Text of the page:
The Devil’s Music


I am not a regular church goer but twice in the last few weeks have found myself in God’s house surrounded by people a lot more devout than me. Why?

Grace and I went for the music. For the reverent and spirited singing found in all Cook Islands Christian Churches. Our first visit was to Titikaveka church on the south-east corner of the island. Built in 1841, only 20-years after the first members of the London Missionary School arrived, it is a handsome building. Constructed of hand-cut coral blocks with a pitched corrugated iron roof supported on long mast-like poles that are painted blue. The service was in Cook Island Maori and English. The congregation wore colourfully patterned local dresses and shirts and the women and girls finely woven ‘rito’ (coconut fibre) hats, many with beautiful floral surrounds. The choir were all in dazzling white suits and they swayed gently as they launched into glorious four-part harmony singing, some in Maori and some in English. The local congregation all joined in with full-throated accompaniment, the sound filling the large overhead space in layers of bass and treble harmonies.

In contrast to the church music I have also heard some more traditional Cook Island music accompanied by dances. The principal component is percussion, with five or six male drummers beating out complex rhythms on hollowed out logs called ‘Pate’. Dancers then take to the stage, sometimes all female, sometimes all male, often a mix of both. To many the mere mention of Polynesia summons up this very scene, beautiful native women in grass skirts dancing evocatively to music beneath swaying palm trees. That image does indeed have its origins firmly grounded in truth. However, contrary to popular belief the skirts are not grass but made of the bark of the wild Hibiscus which to my mind lends it an even more exotic tinge. The men wear shorter skirts with ‘mini-skirts’ held at the knee dropping to their ankles, along with ornamental headdresses, tribal tatoos and some jewellery. But it is the women who steal the show, their skirts held in place by mother of pearl belts with shell adornments, lavishly decorated halter-top bras and ornate feather, shell and bead headdresses. And inside all that costume, hips gyrating perfectly and provocatively in time to the drums’ beat, a Polynesian female form that would have had them mutinying by the ship full.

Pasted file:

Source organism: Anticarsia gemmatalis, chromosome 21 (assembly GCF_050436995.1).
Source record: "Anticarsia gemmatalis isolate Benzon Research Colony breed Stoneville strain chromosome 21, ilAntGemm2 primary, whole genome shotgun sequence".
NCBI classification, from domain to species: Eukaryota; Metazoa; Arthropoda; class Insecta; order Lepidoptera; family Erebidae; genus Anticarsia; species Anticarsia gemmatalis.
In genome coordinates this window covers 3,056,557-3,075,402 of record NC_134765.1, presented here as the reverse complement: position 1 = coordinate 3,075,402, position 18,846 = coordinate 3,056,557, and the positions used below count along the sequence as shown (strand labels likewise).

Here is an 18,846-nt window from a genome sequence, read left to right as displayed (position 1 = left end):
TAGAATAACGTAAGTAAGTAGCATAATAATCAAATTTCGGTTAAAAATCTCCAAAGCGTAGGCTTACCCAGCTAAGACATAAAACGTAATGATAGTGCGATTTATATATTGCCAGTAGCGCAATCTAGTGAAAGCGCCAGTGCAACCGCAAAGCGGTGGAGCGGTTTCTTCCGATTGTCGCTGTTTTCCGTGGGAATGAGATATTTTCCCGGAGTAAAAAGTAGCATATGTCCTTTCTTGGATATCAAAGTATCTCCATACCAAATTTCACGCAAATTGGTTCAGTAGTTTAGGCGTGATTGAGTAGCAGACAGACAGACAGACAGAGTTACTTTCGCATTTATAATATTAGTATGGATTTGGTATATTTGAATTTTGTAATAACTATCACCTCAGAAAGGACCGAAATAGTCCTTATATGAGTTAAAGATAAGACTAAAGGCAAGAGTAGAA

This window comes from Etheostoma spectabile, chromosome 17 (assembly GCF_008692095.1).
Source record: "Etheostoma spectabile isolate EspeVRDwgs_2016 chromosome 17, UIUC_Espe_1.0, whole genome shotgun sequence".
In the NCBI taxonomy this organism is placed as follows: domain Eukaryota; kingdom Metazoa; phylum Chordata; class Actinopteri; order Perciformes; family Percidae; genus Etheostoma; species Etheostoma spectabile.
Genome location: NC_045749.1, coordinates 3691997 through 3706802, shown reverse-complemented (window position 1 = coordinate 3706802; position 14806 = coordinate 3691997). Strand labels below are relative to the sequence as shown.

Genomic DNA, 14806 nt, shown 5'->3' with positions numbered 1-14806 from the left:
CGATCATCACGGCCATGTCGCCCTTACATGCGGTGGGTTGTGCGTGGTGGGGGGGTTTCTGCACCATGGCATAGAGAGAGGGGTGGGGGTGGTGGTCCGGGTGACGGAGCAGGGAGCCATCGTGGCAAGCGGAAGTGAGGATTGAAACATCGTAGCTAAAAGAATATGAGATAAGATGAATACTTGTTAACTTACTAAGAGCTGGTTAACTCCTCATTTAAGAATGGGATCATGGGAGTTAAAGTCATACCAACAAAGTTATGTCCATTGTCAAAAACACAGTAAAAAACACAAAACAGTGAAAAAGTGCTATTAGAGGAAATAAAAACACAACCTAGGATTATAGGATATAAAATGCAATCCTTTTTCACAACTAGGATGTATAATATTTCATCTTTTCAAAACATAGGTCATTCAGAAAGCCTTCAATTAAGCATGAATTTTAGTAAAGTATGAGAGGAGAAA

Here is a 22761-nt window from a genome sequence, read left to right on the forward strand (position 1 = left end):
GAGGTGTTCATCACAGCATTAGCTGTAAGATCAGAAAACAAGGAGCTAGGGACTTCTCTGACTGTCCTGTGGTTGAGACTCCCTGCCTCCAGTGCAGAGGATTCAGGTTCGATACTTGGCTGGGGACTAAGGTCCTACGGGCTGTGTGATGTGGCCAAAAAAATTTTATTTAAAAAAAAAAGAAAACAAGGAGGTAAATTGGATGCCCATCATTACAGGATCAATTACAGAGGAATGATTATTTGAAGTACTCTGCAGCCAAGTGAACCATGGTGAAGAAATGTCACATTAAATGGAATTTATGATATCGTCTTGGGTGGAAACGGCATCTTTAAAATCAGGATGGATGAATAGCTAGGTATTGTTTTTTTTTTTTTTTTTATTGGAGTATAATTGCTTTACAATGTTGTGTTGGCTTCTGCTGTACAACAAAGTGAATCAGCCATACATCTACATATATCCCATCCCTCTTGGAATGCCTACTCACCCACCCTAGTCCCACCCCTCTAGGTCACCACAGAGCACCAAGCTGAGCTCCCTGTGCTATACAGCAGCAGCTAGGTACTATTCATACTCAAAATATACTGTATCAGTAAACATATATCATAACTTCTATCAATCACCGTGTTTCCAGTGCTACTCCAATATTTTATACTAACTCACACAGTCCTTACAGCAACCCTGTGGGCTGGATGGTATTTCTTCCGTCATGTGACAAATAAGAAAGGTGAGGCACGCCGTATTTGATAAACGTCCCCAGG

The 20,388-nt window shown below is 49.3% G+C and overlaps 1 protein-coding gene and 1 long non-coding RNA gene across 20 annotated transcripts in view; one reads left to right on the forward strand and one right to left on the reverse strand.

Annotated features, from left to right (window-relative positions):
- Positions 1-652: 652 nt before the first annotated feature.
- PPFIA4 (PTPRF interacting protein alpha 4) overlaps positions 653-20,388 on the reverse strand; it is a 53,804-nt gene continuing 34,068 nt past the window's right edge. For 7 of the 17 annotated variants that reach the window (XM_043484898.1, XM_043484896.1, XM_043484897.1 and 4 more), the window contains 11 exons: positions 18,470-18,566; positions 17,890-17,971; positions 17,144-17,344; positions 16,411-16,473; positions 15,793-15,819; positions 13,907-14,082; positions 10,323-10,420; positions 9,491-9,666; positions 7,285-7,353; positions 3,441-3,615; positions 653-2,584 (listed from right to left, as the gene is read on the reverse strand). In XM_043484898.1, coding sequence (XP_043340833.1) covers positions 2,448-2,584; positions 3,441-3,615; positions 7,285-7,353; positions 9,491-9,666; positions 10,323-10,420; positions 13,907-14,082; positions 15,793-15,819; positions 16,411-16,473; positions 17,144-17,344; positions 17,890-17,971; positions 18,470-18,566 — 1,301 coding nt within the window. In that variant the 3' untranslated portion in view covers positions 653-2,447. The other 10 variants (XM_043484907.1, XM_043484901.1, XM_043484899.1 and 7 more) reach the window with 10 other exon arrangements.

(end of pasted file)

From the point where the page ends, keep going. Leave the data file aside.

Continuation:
Yet bizarrely the members of the London Missionary Society found all this local music and dance a little too strong for their tastes and determined to rid the islands of these wicked ways. They imposed strict rules, ‘The Blue Laws’, that forbade dancing, ‘indecent’ songs, tattoos, nudity, indiscriminate sex, and even wearing flowers in the hair. And apart from Christianity what did they give the islanders? Whooping cough, measles, smallpox and influenza. All of which led to a very serious long-term decline in population.

Yet whilst the missionaries arrival did alter many aspects of the traditional way of life, somehow the Cook Islanders managed to preserve their proud Polynesian heritage and blended it with their Christian faith. Beautifully. Today both Christianity and traditional music and dance co-exist in a seemingly harmonious fashion. The islanders’ religious life is central to their modern cultural identity and it is practised in a wonderfully informal, upbeat manner and is very inclusive as we found out on both occasions. The dance and music continue as not only a huge tourist attraction but also as a way of preserving the old customs and traditions and are taken all over the Pacific region and beyond to showcase Cook Island culture.

Having sampled both and found them enjoyable in different ways I am loathe to choose a favourite. But if I happen to find myself comfortably ensconced beneath a swaying palm, all I have to do is begin to tap my fingers on the armrest, close my eyes and conjure up the swivel of wild hibiscus bark clad hips and I am away. They can call it what they like, but I’ll take the Devil’s music any old day.


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